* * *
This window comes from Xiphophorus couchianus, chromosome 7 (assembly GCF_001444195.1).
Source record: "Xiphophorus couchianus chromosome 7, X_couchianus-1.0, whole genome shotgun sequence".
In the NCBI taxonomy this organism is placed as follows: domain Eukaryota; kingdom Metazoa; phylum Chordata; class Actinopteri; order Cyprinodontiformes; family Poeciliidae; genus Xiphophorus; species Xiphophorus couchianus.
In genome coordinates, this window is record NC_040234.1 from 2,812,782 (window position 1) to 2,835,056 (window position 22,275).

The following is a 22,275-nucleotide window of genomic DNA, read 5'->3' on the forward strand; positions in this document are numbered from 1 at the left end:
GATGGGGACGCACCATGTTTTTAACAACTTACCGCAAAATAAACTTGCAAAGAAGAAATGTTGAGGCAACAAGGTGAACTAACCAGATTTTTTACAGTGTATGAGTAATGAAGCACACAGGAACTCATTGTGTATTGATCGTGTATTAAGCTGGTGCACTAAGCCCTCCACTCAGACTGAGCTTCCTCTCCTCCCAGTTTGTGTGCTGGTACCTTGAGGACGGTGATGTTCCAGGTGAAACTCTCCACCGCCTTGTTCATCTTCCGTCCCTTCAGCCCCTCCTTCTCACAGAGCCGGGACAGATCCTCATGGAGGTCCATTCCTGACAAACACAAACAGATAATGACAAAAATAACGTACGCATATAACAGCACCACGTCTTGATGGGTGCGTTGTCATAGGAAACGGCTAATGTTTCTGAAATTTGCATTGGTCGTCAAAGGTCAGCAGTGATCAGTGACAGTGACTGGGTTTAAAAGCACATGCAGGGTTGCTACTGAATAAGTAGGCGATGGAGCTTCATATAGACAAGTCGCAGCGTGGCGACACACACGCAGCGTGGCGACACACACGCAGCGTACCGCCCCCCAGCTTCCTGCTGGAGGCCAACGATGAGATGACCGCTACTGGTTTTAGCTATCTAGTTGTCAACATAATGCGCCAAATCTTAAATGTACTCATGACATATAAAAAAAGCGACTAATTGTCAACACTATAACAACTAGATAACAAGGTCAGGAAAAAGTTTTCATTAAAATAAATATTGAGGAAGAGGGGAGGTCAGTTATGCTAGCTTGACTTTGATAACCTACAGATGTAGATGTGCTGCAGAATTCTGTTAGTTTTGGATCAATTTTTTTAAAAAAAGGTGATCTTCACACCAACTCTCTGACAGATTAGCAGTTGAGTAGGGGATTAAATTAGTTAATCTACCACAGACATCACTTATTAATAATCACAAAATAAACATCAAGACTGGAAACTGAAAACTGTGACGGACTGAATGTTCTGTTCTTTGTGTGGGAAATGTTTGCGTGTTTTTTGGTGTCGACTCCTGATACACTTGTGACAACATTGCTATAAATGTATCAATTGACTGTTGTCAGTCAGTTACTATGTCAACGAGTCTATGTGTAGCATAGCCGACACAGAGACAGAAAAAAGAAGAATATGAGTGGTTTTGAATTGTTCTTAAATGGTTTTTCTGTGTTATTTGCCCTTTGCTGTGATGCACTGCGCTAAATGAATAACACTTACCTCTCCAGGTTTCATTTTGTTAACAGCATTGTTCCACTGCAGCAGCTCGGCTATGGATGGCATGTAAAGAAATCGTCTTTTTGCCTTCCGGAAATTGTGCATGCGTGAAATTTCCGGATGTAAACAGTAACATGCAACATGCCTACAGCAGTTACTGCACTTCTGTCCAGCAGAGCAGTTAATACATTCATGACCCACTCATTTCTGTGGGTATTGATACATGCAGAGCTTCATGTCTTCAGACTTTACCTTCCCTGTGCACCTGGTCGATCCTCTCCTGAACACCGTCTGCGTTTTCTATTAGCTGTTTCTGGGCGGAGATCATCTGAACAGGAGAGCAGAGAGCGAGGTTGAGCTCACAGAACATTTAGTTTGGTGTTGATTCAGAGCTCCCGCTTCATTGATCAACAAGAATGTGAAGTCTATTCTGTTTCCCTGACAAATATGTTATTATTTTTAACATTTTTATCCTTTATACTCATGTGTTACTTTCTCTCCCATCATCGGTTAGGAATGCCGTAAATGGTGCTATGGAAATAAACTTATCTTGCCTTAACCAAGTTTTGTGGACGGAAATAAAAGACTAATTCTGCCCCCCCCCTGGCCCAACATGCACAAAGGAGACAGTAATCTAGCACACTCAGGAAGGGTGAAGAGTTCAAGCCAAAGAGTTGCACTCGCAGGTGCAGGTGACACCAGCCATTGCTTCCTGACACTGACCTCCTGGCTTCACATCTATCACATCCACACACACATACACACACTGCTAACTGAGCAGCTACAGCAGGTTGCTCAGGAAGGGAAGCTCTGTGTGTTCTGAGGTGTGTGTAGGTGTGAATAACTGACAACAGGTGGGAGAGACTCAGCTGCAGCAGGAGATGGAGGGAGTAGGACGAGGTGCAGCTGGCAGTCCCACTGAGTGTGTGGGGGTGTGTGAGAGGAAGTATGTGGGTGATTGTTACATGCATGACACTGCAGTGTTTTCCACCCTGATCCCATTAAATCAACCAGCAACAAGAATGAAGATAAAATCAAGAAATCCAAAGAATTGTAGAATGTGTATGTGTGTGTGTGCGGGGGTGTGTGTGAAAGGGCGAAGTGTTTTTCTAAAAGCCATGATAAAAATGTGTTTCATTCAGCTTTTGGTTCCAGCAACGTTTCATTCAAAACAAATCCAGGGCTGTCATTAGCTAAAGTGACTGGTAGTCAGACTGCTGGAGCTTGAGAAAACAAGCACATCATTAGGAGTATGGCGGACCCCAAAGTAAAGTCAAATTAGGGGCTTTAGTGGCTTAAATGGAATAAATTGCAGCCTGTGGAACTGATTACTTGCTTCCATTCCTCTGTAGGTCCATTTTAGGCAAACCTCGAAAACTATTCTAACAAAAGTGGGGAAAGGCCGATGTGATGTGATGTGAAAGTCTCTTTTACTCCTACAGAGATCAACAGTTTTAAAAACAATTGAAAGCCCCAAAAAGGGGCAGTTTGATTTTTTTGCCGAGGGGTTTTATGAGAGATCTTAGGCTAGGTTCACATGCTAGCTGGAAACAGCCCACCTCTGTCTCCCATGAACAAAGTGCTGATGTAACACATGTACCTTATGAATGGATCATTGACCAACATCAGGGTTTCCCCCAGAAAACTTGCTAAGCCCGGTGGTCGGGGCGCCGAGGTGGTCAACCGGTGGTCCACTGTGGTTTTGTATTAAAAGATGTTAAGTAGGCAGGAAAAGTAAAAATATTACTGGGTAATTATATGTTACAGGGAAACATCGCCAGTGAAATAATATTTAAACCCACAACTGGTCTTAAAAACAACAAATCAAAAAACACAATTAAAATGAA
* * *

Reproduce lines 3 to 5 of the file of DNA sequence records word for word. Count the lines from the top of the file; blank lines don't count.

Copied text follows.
In the NCBI taxonomy this organism is placed as follows: domain Eukaryota; kingdom Metazoa; phylum Chordata; class Actinopteri; order Cyprinodontiformes; family Poeciliidae; genus Xiphophorus; species Xiphophorus couchianus.
In genome coordinates, this window is record NC_040234.1 from 2,812,782 (window position 1) to 2,835,056 (window position 22,275).

The following is a 22,275-nucleotide window of genomic DNA, read 5'->3' on the forward strand; positions in this document are numbered from 1 at the left end: